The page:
Why choose this subject?
Not all types of crime are alike. What different types of crime take place in our society? How do we decide what behaviour is criminal? What is the difference between criminal behaviour and deviance? How do we explain why people commit crime? What happens to those who commit a crime? Why and how do we punish people? What organisations do we have in our society to control criminality?
An understanding of criminology is relevant to many job roles within the criminal justice sector, including police officers, probation and prison officers, and social workers. With their critical thinking, analytical and communication skills, criminology graduates are also attractive to employers outside the criminal justice sector in areas such as social research and politics.
This course has a strong focus on applied learning and we shall acquire knowledge of the criminal justice system in purposeful contexts. The qualification supports progression from Level 2, particularly GCSEs in Philosophy and Ethics, History, Geography, Sociology, Law and Psychology.
How will this subject be delivered?
The WJEC Level 3 Diploma in Criminology is made up of four mandatory units:
• Unit 1: Changing Awareness of Crime: learners develop an understanding of different types of crime, influences on perceptions of crime and why some crimes are unreported.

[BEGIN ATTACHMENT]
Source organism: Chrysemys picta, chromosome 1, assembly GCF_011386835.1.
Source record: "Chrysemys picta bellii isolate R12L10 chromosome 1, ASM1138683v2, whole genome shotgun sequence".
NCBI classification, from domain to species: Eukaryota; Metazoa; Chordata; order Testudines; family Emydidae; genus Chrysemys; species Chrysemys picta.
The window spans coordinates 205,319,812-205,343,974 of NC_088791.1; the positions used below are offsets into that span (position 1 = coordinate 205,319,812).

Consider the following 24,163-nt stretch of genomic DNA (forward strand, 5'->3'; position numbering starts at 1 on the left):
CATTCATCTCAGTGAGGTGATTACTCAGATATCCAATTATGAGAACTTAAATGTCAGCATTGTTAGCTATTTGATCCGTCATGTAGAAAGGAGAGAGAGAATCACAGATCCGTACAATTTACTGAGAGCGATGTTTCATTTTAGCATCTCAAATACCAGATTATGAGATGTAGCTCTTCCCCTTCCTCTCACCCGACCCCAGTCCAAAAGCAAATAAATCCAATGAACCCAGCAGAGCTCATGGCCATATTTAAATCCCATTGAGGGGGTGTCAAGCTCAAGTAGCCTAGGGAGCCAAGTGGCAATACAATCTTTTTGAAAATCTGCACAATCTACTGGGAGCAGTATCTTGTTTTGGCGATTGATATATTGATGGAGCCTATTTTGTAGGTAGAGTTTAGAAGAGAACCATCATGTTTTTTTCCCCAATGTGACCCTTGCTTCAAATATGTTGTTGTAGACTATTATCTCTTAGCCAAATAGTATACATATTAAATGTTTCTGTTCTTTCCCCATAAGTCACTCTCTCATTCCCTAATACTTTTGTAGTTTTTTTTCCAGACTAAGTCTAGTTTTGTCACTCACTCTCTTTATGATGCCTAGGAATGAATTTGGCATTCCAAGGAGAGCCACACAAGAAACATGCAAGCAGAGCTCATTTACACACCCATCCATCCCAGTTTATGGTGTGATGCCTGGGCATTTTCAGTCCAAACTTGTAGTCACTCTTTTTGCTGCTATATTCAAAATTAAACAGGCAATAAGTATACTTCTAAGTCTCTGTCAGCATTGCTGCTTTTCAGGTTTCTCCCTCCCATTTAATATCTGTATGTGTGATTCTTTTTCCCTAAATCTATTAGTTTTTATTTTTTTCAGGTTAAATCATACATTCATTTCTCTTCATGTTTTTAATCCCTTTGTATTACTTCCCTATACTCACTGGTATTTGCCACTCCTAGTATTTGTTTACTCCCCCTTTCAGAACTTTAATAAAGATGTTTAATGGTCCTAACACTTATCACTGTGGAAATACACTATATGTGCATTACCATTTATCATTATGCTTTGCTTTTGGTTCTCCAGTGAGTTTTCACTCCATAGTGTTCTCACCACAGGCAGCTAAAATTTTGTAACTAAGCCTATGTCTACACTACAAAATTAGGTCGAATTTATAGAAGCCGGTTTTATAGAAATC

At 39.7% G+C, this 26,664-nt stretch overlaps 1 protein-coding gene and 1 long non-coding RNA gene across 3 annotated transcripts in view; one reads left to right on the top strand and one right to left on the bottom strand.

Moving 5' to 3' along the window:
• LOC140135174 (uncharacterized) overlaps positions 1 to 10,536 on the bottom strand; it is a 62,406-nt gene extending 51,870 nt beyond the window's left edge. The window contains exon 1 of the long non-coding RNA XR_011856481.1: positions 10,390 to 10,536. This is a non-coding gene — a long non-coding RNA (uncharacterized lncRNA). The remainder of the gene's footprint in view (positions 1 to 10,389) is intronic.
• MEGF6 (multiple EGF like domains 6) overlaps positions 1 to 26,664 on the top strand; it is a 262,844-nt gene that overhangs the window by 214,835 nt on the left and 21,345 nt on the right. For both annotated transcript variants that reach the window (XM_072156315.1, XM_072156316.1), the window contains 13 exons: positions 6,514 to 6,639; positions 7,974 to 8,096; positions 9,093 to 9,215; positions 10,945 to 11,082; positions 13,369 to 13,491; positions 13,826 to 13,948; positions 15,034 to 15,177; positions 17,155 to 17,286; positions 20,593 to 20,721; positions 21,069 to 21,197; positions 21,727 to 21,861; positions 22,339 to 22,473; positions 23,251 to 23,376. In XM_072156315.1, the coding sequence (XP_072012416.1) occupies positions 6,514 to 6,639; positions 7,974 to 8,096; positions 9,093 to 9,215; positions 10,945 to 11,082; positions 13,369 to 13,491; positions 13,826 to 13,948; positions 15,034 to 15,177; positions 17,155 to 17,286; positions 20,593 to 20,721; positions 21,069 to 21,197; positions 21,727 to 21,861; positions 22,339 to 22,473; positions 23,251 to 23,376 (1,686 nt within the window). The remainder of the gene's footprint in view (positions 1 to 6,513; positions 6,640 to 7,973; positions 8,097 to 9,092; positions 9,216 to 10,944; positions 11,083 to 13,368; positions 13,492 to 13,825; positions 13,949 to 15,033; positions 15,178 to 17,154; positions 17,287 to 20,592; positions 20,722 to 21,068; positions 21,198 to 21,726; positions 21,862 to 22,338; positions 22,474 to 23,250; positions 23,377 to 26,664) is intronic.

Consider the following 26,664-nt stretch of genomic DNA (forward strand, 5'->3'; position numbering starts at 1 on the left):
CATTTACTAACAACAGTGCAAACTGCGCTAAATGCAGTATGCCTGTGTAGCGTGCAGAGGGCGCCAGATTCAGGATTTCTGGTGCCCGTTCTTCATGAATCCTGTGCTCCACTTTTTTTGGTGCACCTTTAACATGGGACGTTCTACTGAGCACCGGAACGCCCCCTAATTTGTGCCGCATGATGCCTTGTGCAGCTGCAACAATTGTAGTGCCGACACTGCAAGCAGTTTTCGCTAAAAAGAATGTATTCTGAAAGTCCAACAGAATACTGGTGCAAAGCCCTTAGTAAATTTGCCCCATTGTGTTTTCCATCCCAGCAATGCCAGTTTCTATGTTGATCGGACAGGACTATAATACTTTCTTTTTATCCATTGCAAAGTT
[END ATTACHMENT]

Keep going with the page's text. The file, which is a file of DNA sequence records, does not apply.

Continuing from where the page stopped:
• Unit 2: Criminological Theories: study of such theories enables learners to gain an understanding of why people commit crime, drawing on what they have learned in Unit 1.Learners explore the difference between criminal behaviour and deviance and the theories behind why people commit crime.
• Unit 3: Crime Scene to Courtroom: provides learners with an understanding of the criminal justice system from the moment a crime has been identified to the verdict. They develop the understanding and skills needed to examine information in order to review the justice of verdicts in criminal cases.
• Unit 4: Crime and Punishment: learners apply their understanding of the awareness of criminality, criminological theories and the process of bringing an accused to court in order to evaluate the effectiveness of social control to deliver criminal justice policy.
How is it assessed?
Graded A-E – all units carry equal weighting towards total marks. The Diploma is assessed through a combination of two written external examinations (units 2 and 4) and two internally-assessed, controlled assessments (units 1 and 3).
Subject specific entry requirements
Ideally you will have gained a grade 6 or above in English and another supporting Level 2/GCSE qualification such as Philosophy or History.
The qualification has elements of psychology, law and sociology that complement studies in humanities. The main purpose of the qualification is to support access to higher education degree courses, such as BA/BSc Criminology, Law, Psychology, and so on. It is a pathway to careers in the criminal justice sector, including police officers, probation, prison officers, social workers, social research and politics.